One of the proposed targets is to make sure that at least 75% of all European soils are in a healthy state by 2030.
The EU Soil Observatory launched today will monitor the progress towards the achievement of these goals.
The proposed EU mission in the area of Soil health and food - entitled 'Caring for soil is caring for life' - contains the ambitious goal of ensuring that 75% of soils are healthy by 2030 and are able to provide essential ecosystem services.
Following the official approval of the proposed mission, the new EU Soil Observatory will provide the necessary data to monitor progress towards the European soil health objectives and targets, with the ultimate goal to improve soil management and halt soil degradation.
Speaking during the launch event, Mariya Gabriel, Commissioner for Innovation, Research, Culture, Education and Youth, said: "Research will be key to addressing knowledge gaps and providing solutions to the soil health challenge before us. The new EU Soil Observatory will further expand existing soil data and monitoring efforts. It is a first practical step towards implementing the proposed mission in the area of Soil health and food. I am convinced that this will be a major step in our joint efforts to halt and reverse soil degradation."
Janusz Wojciechowski, Commissioner for Agriculture and Rural Development, said: "I welcome the launch of the EU soil observatory, an important step in making information and data on soils available to all. Soil health is increasingly in the spotlight, highlighting its importance for food security, clean water, biodiversity and for better coping with climate change. Research and innovation will be crucial in finding solutions which can be tested, replicated and taken up on the ground. Here the proposed EU mission on Soil health and food, in combination with the Common Agricultural Policy, will be a powerful tool to promote sustainable land and soil management which delivers wider benefits for society."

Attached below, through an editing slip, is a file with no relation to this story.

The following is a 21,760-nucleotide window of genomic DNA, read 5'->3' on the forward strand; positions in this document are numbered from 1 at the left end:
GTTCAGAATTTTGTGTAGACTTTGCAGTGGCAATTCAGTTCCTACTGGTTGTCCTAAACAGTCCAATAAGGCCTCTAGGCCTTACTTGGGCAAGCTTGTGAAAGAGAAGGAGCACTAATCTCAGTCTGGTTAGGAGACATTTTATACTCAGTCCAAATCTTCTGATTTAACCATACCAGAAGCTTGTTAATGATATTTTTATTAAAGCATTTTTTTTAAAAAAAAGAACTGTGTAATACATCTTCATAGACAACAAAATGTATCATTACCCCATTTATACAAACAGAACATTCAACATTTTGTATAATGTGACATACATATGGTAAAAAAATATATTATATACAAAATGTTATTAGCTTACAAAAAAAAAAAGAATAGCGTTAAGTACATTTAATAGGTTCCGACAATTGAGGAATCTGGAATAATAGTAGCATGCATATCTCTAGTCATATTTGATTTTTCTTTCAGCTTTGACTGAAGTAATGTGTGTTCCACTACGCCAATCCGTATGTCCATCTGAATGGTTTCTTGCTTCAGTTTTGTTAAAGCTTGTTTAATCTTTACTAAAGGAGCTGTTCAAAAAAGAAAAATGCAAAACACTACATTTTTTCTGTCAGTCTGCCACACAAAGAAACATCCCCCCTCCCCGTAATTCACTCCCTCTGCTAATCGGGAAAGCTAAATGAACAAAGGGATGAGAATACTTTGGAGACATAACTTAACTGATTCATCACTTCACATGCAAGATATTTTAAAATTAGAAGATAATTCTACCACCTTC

A coordinated effort needed to reverse a negative trend
Life on Earth depends on healthy soils. They provide us with healthy and nutritious food, fibres, energy and clean water. Soils are also important for biodiversity and regulating the planet’s climate. Simply put, healthy living soils keep us, and the world around us, alive.
And yet, based on a joint assessment by the Mission Board and the JRC, over 60% of all European soils are in an unhealthy state.
Unsustainable soil management practices, growing population pressure, changes in consumption patterns and climate change are all contributing to soil degradation.
Once lost, soil cannot be recovered within a human lifespan. It can take hundreds of years to produce 1cm of soil.
Several European and global reports have highlighted the urgency to tackle this challenge before a large part of our most fertile soils are lost.
The urgency of the situation calls for a coordinated effort across EU Member States, policy areas and different stakeholders to reverse the current negative trend.
The Soil Observatory will bring together EU and national monitoring data
The EU Soil Observatory is a dynamic platform, which will provide European Commission services and the broader soil-user community with the knowledge and data needed to safeguard soils.
The Observatory will contain a shared soil information system that joins the on-going soil monitoring activities of the European Commission, like the LUCAS soil programme, with national soil-monitoring systems in EU Member States.
This will help to streamline the regular reporting on the status and trends of soil health in Europe.
The Observatory will be hosted by the JRC, which has a long-standing record of providing policy-relevant soil data and information, both at European and global scales.
The Observatory will also support citizen engagement activities and promote soil literacy to raise awareness of the societal value of soil.
The JRC will work in close collaboration with the EU Member States, European Agencies and relevant international organisations to develop synergies that further strengthen the soil monitoring capacity in Europe.